I have been in
a bit of a reading slump the last couple of months, but I have read some great books worthy of recommending.
Folklorn: ⭐⭐⭐⭐ This is not the book I expected it to be. Thank you to NetGalley and Erewhon Books for an Advance Reader Copy of this book. Publication date: 27 April 2021
It is really a contemporary story with some pretty heavy topics. Elsa is a complex character dealing with complex family dynamics and ancestral history. She is a female Korean particle physicist doing her post-doc in Sweden. That alone would make for a complicated storyline. She is also revisiting family and generational trauma which adds a mythical layer to the story. As an experimentalist physicist, Elsa can only rule out possibilities, not prove what is true. Does she have mental illness or spirit sickness?
There are lots of metaphors in here, and a lot of them are over my head, about ghost particles, and ghosts of ghosts. Some chapters are Korean folktales. There are chapters about Elsa’s family relationships with her parents and her brother, and their experiences immigrating to America. Elsa’s job takes her from the South Pole, where she has a Swedish lover, to Stockholm, where she meets a Korean-born Swedish adoptee. Historical connections between Korea and Sweden come into play.
This novel is FULL. My analytical mind loved it, my emotional mind loved it, my spiritual mind loved it. This is an author I will surely read again.
The Last Thing He Told Me: ⭐⭐⭐⭐ Thank you to NetGalley and Simon & Schuster Canada for allowing me to read an advance copy of this book. Publication date: 4 May 2021
I don't read mystery thrillers much anymore, because I have read so many that I tend to find them all very predictable. This one was different. First of all, this novel is character driven. I related to Hannah, whose husband disappeared, leaving her to look after her sixteen-year-old stepdaughter. I loved the writing style, the short chapters, and the fact that the plot took me places I wasn't expecting. I know I am emotionally engaged with characters when I finish the last chapter sobbing.
Swimming Back To Trout River: ⭐⭐⭐⭐I feel lucky to have read an advance copy of this debut novel. Thank you NetGalley and Simon & Schuster Canada. I will be watching out for more from Linda Rui Feng. She knows how to create authentic, endearing characters. Publication date: 4 May 2021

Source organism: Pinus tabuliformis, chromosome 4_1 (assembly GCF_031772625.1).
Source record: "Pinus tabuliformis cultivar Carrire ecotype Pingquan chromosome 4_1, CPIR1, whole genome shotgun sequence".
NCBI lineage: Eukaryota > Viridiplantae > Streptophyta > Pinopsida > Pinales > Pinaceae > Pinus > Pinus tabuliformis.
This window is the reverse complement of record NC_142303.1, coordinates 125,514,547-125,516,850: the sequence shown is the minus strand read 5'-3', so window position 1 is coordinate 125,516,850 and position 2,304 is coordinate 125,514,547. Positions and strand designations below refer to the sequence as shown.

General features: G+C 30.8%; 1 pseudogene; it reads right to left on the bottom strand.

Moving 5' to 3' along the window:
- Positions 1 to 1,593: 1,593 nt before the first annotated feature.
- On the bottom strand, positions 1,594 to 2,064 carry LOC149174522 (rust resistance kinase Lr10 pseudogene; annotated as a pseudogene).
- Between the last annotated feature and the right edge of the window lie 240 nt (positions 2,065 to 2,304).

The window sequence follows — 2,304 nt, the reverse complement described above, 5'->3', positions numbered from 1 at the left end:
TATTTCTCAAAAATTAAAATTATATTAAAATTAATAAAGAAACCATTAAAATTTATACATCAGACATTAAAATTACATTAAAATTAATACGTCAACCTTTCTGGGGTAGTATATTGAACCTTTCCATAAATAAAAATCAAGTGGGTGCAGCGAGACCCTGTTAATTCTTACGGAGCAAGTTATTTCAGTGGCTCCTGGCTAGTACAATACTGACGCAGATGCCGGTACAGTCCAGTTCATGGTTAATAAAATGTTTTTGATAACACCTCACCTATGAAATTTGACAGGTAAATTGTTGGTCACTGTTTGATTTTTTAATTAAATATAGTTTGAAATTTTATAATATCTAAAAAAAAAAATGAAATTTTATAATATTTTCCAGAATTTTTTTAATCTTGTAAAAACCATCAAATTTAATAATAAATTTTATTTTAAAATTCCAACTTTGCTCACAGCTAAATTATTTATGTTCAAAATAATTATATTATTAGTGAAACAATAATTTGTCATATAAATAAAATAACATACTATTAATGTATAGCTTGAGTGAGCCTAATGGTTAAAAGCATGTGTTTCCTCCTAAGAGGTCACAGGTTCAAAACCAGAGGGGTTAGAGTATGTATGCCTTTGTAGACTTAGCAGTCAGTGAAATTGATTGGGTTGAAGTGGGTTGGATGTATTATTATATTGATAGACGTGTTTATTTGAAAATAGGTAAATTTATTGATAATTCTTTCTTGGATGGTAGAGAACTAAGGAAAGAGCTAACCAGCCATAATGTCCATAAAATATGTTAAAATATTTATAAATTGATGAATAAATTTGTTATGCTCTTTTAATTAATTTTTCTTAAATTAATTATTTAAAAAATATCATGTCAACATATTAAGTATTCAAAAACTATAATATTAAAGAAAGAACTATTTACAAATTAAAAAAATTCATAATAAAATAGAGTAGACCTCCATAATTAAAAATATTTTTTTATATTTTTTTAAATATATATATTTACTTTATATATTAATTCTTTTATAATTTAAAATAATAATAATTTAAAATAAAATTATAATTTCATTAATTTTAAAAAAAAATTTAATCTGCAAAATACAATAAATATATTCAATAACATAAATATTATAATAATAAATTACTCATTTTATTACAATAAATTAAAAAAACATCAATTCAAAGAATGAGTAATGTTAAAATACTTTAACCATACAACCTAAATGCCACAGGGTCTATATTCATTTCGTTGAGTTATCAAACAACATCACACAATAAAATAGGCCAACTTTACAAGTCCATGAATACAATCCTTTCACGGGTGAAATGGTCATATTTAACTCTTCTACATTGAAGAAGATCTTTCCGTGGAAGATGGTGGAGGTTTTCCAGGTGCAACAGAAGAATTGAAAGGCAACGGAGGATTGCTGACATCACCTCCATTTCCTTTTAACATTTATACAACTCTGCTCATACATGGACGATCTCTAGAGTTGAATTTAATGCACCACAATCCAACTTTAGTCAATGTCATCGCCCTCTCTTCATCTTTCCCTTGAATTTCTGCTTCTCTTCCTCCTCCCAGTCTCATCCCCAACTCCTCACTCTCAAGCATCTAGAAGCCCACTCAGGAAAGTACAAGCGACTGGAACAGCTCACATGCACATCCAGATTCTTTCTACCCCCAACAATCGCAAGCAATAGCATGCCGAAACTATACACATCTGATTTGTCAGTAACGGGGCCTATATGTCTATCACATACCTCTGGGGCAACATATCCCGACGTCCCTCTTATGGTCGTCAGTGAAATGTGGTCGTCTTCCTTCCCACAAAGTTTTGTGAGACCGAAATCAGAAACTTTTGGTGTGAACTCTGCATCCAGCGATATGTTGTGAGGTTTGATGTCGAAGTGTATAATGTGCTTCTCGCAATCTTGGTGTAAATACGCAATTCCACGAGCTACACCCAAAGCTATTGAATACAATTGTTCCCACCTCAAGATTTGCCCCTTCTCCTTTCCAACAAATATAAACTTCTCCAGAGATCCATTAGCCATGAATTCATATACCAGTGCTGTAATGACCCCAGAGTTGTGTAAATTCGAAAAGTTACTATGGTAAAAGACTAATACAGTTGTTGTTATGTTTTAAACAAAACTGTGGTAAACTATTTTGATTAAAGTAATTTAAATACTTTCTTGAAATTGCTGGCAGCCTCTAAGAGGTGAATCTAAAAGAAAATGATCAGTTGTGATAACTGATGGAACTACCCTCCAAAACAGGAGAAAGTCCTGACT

This is supposed to be the story of Junie, but it’s really the story of her parents and the sacrifices and heartbreaks they faced growing up during the Chinese Cultural Revolution and how it shaped them, and ultimately how it will shape Junie’s future.
I read this novel compulsively. The story moves from rural China to San Francisco, back and forth in time, with four point of view characters. At every point, I was immersed in the lives of the characters. How would the turning points in each of their lives end up connecting them to each other? I did feel it ended somewhat abruptly, but maybe I just didn’t want to say goodbye to these characters.
Unsettled Ground: ⭐⭐⭐⭐ I received an advance copy of this one (thanks NetGalley and House of Anansi Press!) Publication date: 18 May 2021
This is a slow, quiet story. The rich details of the writing pulled me in. Jeanie and her twin brother, Julius, are middle aged, unemployed, and now that their mother has died, apparently homeless. They must figure out how to manage without her.
The characters are both frustrating and captivating. I found myself cringing at the choices they made, and at the same time, rooting for them to succeed. They seem very old-fashioned to me, maybe because of the rural setting and poverty. Their lives and the world they live in are depicted so vividly, they feel like real people to me.
This is my second Claire Fuller novel, and I can’t wait to read more of her work. She’s the kind of writer who makes you forget you are reading a book because you are so engaged in the story.